Signpost. Mystery toy camera, expired fuji superia reala 100 film.

Recently, I’ve been shot most of my street candids portrait-style. I don’t know where this is coming from, maybe I should buy a square-frame medium format camera to cure myself of this? Or am I just looking for an excuse to buy a Holga, Diana or a Lubitel?

Does anyone have a favorite, obscure medium format toy camera I don’t know about? Let me know.

Aiptek Pencam SD — Digital Holga, or a better Digital Harinezumi?


I took this picture with a Aiptek Pencam SD, a camera I liken to the Digital Harinezumi. The Pencam SD is roughly the same size, and does 1280×960 max resolution (still), and 6-8 frames per second at 640×480. Like the Digital Harinezumi, the Pencam SD has 64MB of built-in memory and an SD card slot. Instead of an expensive CR2 battery, the Pencam SD uses AAA batteries – I have a stack of rechargeable AAAs at home.

Unlike the DH, the Aiptek is less than $20.

Is this a “Digital Holga”?  Probably not, while it can vignette, it can take impressively sharp pictures in the right light.
Is the viewfinder a best guesstimate of the image area? Definitely.
Is it fun to shoot with? Extremely – I prefer not being able to see the photo until after I get home.

Being able to record sound with the Digital Harinezumi 2 would be interesting, but I really like the effects people have created by adding soundtracks to silent video created with the original Digital Harinezumi.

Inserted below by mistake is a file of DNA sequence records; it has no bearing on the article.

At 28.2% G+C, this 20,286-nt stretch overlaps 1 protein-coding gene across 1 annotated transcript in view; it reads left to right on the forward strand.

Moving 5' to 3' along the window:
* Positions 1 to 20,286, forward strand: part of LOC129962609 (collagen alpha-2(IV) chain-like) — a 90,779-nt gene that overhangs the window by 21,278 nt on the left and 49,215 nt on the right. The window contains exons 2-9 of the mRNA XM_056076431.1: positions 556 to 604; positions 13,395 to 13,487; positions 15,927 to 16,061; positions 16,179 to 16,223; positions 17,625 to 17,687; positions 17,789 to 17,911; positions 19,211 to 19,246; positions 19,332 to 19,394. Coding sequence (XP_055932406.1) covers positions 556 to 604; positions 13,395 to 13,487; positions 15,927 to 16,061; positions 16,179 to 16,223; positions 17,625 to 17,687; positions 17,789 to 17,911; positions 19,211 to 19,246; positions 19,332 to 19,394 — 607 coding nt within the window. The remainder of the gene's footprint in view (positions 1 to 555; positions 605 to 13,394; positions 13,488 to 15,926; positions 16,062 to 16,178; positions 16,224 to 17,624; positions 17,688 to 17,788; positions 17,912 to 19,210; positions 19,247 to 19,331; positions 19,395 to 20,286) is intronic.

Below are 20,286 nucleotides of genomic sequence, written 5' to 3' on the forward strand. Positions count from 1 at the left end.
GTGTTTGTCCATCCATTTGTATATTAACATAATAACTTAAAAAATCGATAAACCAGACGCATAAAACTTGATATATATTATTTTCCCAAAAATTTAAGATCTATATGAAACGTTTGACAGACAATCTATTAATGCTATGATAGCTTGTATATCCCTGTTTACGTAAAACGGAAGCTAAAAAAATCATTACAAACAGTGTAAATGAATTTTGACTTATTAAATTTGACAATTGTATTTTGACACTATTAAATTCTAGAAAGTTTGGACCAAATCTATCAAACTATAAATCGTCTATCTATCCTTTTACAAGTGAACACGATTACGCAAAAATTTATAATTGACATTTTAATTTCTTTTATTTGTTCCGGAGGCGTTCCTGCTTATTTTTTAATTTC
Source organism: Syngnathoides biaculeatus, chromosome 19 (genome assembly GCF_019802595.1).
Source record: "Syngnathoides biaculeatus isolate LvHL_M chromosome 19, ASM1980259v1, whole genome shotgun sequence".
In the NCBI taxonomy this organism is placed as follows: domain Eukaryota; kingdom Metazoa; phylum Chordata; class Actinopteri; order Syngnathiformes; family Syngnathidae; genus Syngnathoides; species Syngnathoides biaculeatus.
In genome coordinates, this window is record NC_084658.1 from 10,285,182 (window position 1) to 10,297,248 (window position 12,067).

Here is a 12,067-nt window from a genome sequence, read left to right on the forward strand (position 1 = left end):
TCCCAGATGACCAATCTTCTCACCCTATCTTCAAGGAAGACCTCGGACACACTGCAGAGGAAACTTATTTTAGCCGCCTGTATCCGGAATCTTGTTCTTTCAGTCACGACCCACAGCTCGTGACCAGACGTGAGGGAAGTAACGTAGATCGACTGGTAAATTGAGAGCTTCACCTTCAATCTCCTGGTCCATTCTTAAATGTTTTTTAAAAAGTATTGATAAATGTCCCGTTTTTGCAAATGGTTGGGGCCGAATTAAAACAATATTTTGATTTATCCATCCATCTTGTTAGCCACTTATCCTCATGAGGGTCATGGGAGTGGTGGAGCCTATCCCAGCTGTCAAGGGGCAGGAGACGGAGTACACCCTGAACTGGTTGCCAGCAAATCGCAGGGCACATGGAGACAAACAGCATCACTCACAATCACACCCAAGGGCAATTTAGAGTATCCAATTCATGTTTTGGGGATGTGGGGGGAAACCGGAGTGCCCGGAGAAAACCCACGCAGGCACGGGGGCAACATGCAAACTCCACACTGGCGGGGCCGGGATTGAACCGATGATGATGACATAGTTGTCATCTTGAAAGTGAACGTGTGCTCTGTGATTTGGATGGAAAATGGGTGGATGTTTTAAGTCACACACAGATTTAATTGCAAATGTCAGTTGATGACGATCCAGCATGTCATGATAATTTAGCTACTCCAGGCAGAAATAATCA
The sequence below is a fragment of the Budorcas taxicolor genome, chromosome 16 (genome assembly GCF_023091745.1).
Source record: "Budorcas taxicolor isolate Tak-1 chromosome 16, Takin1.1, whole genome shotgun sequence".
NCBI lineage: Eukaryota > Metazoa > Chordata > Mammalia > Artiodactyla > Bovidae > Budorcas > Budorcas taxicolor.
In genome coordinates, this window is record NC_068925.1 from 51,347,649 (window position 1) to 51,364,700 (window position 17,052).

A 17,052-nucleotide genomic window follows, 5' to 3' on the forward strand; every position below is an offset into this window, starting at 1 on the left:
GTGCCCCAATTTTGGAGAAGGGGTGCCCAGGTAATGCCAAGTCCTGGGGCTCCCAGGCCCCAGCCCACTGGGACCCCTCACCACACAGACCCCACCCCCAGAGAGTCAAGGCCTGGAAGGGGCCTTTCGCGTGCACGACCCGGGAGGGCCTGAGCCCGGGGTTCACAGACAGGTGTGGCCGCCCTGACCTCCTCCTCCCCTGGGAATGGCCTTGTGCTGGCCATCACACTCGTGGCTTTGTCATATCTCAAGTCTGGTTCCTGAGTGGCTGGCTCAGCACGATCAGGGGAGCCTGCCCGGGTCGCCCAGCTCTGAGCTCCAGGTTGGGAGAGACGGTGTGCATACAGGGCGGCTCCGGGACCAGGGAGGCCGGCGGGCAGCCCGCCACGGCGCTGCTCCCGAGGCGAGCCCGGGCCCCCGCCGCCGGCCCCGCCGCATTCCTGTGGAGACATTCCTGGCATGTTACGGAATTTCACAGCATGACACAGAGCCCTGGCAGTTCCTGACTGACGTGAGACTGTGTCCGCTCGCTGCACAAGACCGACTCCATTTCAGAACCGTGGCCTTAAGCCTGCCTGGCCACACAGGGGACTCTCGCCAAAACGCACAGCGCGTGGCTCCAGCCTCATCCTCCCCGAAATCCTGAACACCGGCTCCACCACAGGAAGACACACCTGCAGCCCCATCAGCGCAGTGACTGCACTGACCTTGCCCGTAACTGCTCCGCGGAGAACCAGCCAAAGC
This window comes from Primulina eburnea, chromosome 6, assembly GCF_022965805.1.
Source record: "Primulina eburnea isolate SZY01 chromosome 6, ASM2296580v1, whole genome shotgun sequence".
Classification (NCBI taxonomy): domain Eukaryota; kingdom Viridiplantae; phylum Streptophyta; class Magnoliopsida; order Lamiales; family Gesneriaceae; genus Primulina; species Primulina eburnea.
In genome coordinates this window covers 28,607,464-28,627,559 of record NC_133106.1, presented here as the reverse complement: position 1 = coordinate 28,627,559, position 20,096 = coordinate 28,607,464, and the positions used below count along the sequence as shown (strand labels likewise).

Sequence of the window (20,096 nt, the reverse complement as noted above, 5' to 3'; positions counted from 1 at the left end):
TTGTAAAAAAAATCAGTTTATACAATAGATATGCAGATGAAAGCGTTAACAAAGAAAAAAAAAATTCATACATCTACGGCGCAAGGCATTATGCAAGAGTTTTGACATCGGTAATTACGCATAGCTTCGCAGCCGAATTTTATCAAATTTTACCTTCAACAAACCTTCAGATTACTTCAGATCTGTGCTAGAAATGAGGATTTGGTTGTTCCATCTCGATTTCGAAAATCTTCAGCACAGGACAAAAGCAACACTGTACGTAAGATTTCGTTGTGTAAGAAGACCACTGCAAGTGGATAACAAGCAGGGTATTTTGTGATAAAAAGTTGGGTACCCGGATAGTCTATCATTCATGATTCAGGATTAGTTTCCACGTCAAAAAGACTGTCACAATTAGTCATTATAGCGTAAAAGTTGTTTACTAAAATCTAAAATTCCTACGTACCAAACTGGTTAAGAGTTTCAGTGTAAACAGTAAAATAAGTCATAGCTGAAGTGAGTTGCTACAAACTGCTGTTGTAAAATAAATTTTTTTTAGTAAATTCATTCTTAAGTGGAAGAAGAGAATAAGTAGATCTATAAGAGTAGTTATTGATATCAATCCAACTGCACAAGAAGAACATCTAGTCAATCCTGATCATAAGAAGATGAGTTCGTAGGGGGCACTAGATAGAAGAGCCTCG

This pic came off the first test roll from my Vivitar IC 100, a $1 plastic camera I picked up recently. It’s pretty standard looking. The insides could come from a LOMO Colorsplash or any number of unremarkable cameras. A simple lens, shutter speed and aperture fixed at 1/100th sec and f/5.6, and cheap enough to take anywhere (and not worry about it)…

Another toy camera – Meikai EL

This is a Meikai EL, circa 1963. Bought on eBay, I was the only bidder!

As toy cameras go, this one feels pretty solid. The body is metal and plastic and the leatherette makes it feel like a “real” camera. The film advance is smooth, and there’s an indicator to let you know when the film is properly advanced. The lens looks like it’s made of glass. The door latch is solid.

The fake light meter surrounding the viewfinder give it away as a toy camera, and the fixed focus, fixed shutter speed lens adds to the toy camera gestalt.


The camera has 3 aperture settings – f/8, f/11 and f/16. If you’re not sure which direction stopping down is, the BRIGHT and DULL labels should help to match the weather conditions to the aperture settings. There’s an Instant and Bulb shutter setting next to the aperture setting.

The Meikai EL has an accessory shoe and a PC socket for flash. The instructions recommend using the Bulb setting for flash shooting – flash bulbs need a a slower sync speed, like 1/15th sec or so.

The Meikai EL only has one lug for attaching a strap, so you’re stuck with a wrist strap. This camera CALLS OUT for a two-lug thin leather tourist-ey neck strap.

The pictures I’ve seen on the net have the simple lens elements, soft focus, toy camera look. I’ve shot a roll of 5-year-old Jessops 200 speed film on my lunch hour and should get it back from York Photo in a week.

Somewhere in my garage I have an old Vivitar 16M flash with a PC cord, I’ll have to dig it up tonight.


Meikai Links: